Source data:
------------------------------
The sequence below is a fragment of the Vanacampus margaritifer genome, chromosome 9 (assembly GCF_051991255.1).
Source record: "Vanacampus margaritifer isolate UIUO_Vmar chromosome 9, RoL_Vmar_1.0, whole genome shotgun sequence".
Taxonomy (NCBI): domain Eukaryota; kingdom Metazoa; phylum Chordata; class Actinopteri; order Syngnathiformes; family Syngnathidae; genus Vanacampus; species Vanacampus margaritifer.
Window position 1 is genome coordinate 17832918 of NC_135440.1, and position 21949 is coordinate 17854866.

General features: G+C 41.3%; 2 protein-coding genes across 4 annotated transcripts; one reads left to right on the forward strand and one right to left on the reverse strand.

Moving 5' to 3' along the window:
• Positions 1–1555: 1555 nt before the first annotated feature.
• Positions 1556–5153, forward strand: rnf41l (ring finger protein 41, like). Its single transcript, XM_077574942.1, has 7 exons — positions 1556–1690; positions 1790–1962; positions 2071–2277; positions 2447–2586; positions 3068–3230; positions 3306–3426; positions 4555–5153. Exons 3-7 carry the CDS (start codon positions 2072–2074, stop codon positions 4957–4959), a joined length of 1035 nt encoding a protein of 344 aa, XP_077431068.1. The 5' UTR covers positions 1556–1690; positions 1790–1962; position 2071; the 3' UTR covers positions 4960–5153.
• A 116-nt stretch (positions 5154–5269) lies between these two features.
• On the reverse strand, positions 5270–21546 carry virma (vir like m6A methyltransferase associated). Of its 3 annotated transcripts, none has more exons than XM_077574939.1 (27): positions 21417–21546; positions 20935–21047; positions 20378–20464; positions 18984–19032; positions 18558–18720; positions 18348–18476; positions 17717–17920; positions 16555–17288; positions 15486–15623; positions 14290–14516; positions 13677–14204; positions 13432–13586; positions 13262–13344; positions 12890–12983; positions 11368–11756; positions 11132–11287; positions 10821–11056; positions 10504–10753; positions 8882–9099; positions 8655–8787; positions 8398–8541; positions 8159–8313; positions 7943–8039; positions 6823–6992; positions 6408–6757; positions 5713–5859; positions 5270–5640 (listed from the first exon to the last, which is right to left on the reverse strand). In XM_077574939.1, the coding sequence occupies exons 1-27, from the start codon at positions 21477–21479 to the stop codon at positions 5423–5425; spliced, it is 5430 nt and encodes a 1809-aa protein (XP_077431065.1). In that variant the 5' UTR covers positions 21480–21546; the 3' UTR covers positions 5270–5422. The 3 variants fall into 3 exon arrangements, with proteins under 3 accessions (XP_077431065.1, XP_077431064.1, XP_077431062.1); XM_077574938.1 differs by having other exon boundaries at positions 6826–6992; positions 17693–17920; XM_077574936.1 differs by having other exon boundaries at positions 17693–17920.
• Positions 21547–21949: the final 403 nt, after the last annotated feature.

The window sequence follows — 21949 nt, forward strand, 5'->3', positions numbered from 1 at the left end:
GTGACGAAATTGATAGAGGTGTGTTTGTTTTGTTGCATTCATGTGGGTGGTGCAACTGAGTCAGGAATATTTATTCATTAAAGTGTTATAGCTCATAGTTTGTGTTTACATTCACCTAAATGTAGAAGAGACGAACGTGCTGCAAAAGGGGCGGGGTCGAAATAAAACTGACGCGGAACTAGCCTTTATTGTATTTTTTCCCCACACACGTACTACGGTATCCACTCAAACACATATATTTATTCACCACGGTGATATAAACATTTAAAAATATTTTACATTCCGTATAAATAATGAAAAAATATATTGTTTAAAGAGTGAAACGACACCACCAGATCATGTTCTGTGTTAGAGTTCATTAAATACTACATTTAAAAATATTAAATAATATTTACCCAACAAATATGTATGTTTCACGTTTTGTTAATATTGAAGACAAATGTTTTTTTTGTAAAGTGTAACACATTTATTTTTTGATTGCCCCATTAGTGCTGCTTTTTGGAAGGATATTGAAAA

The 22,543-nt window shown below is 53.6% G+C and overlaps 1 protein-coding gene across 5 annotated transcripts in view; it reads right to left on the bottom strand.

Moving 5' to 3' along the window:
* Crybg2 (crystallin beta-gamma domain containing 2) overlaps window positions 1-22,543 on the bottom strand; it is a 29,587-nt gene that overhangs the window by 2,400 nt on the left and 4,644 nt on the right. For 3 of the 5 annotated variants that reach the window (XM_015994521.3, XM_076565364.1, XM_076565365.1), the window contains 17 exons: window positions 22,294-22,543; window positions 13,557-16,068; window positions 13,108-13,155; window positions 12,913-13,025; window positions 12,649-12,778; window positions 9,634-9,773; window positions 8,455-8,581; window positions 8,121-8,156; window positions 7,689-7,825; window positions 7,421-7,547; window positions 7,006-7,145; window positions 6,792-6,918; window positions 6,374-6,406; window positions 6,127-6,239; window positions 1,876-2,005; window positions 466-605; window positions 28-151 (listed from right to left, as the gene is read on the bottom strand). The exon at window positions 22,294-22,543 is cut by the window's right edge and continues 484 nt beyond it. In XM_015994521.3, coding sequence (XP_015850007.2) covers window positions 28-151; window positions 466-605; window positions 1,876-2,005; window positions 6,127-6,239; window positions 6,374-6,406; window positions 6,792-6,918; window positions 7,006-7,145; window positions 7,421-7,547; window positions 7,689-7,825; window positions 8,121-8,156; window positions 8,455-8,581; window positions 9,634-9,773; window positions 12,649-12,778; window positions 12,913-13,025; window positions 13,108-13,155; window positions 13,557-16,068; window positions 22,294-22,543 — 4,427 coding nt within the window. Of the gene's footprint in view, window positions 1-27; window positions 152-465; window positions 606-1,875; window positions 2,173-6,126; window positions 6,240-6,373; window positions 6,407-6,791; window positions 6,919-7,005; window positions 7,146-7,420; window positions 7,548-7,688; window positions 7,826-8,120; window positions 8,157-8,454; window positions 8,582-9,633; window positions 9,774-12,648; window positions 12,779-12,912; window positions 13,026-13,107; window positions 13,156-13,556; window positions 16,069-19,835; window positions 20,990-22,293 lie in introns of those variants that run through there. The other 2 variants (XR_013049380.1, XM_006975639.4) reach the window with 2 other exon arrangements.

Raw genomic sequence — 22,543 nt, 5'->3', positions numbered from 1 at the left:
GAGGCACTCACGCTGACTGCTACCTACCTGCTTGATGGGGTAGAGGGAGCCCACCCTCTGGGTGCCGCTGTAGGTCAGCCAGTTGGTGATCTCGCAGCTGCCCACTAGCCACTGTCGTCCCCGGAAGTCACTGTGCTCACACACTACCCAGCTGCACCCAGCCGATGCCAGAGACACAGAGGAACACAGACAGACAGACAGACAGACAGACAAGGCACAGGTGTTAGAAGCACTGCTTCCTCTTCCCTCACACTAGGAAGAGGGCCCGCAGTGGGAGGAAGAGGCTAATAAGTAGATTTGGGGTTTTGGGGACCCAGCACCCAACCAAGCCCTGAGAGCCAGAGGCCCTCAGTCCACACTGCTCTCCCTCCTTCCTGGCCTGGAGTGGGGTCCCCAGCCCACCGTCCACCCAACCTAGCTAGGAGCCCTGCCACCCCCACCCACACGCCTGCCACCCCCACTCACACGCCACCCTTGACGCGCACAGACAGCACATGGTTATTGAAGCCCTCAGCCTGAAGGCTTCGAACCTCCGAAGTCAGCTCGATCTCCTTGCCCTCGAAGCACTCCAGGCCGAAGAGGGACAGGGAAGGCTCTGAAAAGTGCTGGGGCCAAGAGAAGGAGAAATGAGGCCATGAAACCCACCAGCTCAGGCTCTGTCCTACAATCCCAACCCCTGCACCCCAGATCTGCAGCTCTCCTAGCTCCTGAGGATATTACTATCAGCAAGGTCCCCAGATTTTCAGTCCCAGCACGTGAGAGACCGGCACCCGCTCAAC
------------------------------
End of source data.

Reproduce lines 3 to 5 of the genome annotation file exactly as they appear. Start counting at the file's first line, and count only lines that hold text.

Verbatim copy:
Taxonomy (NCBI): domain Eukaryota; kingdom Metazoa; phylum Chordata; class Actinopteri; order Syngnathiformes; family Syngnathidae; genus Vanacampus; species Vanacampus margaritifer.
Window position 1 is genome coordinate 17832918 of NC_135440.1, and position 21949 is coordinate 17854866.

General features: G+C 41.3%; 2 protein-coding genes across 4 annotated transcripts; one reads left to right on the forward strand and one right to left on the reverse strand.